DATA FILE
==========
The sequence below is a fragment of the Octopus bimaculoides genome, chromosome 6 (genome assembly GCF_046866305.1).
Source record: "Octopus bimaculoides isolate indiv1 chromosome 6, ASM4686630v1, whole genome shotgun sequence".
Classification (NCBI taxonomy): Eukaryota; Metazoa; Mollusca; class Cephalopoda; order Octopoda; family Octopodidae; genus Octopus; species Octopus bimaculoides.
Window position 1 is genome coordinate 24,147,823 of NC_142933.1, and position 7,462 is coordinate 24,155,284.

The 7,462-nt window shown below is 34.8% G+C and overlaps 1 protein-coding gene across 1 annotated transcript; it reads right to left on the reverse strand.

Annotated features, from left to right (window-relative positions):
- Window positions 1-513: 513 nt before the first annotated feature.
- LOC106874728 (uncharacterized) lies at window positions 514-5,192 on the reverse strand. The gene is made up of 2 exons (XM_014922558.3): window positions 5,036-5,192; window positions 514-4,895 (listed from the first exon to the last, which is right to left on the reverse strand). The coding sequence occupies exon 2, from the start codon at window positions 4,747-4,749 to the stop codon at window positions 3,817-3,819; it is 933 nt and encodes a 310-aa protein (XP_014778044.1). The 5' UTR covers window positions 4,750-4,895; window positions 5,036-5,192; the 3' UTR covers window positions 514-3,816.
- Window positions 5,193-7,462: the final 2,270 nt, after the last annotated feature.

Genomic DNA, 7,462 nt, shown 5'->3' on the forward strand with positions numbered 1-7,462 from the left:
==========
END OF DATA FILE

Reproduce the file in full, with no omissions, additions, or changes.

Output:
The sequence below is a fragment of the Octopus bimaculoides genome, chromosome 6 (genome assembly GCF_046866305.1).
Source record: "Octopus bimaculoides isolate indiv1 chromosome 6, ASM4686630v1, whole genome shotgun sequence".
Classification (NCBI taxonomy): Eukaryota; Metazoa; Mollusca; class Cephalopoda; order Octopoda; family Octopodidae; genus Octopus; species Octopus bimaculoides.
Window position 1 is genome coordinate 24,147,823 of NC_142933.1, and position 7,462 is coordinate 24,155,284.

The 7,462-nt window shown below is 34.8% G+C and overlaps 1 protein-coding gene across 1 annotated transcript; it reads right to left on the reverse strand.

Annotated features, from left to right (window-relative positions):
- Window positions 1-513: 513 nt before the first annotated feature.
- LOC106874728 (uncharacterized) lies at window positions 514-5,192 on the reverse strand. The gene is made up of 2 exons (XM_014922558.3): window positions 5,036-5,192; window positions 514-4,895 (listed from the first exon to the last, which is right to left on the reverse strand). The coding sequence occupies exon 2, from the start codon at window positions 4,747-4,749 to the stop codon at window positions 3,817-3,819; it is 933 nt and encodes a 310-aa protein (XP_014778044.1). The 5' UTR covers window positions 4,750-4,895; window positions 5,036-5,192; the 3' UTR covers window positions 514-3,816.
- Window positions 5,193-7,462: the final 2,270 nt, after the last annotated feature.

Genomic DNA, 7,462 nt, shown 5'->3' on the forward strand with positions numbered 1-7,462 from the left: